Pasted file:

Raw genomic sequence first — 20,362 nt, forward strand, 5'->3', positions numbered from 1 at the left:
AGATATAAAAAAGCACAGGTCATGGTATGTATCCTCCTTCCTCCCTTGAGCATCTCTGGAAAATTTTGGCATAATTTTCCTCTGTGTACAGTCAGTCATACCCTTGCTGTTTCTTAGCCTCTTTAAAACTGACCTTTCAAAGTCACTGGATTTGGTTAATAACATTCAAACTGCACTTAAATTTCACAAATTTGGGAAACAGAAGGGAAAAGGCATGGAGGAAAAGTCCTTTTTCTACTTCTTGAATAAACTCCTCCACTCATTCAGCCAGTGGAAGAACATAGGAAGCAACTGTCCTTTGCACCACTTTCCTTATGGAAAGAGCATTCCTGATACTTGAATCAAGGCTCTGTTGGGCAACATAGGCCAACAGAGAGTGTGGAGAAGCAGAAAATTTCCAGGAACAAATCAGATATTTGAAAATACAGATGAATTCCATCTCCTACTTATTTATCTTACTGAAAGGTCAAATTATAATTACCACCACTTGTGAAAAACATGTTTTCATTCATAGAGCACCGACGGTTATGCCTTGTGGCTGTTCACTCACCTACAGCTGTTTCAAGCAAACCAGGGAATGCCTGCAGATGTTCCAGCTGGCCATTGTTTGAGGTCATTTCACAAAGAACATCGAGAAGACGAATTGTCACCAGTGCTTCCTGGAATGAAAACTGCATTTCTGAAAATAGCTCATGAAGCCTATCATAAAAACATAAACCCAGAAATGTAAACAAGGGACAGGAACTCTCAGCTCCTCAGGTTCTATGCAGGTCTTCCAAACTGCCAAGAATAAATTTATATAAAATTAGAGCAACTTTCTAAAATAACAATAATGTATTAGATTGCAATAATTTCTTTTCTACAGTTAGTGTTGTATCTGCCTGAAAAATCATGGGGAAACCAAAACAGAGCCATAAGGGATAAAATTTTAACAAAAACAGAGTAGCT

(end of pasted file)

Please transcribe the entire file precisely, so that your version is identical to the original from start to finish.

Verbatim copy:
Raw genomic sequence first — 20,362 nt, forward strand, 5'->3', positions numbered from 1 at the left:
AGATATAAAAAAGCACAGGTCATGGTATGTATCCTCCTTCCTCCCTTGAGCATCTCTGGAAAATTTTGGCATAATTTTCCTCTGTGTACAGTCAGTCATACCCTTGCTGTTTCTTAGCCTCTTTAAAACTGACCTTTCAAAGTCACTGGATTTGGTTAATAACATTCAAACTGCACTTAAATTTCACAAATTTGGGAAACAGAAGGGAAAAGGCATGGAGGAAAAGTCCTTTTTCTACTTCTTGAATAAACTCCTCCACTCATTCAGCCAGTGGAAGAACATAGGAAGCAACTGTCCTTTGCACCACTTTCCTTATGGAAAGAGCATTCCTGATACTTGAATCAAGGCTCTGTTGGGCAACATAGGCCAACAGAGAGTGTGGAGAAGCAGAAAATTTCCAGGAACAAATCAGATATTTGAAAATACAGATGAATTCCATCTCCTACTTATTTATCTTACTGAAAGGTCAAATTATAATTACCACCACTTGTGAAAAACATGTTTTCATTCATAGAGCACCGACGGTTATGCCTTGTGGCTGTTCACTCACCTACAGCTGTTTCAAGCAAACCAGGGAATGCCTGCAGATGTTCCAGCTGGCCATTGTTTGAGGTCATTTCACAAAGAACATCGAGAAGACGAATTGTCACCAGTGCTTCCTGGAATGAAAACTGCATTTCTGAAAATAGCTCATGAAGCCTATCATAAAAACATAAACCCAGAAATGTAAACAAGGGACAGGAACTCTCAGCTCCTCAGGTTCTATGCAGGTCTTCCAAACTGCCAAGAATAAATTTATATAAAATTAGAGCAACTTTCTAAAATAACAATAATGTATTAGATTGCAATAATTTCTTTTCTACAGTTAGTGTTGTATCTGCCTGAAAAATCATGGGGAAACCAAAACAGAGCCATAAGGGATAAAATTTTAACAAAAACAGAGTAGCT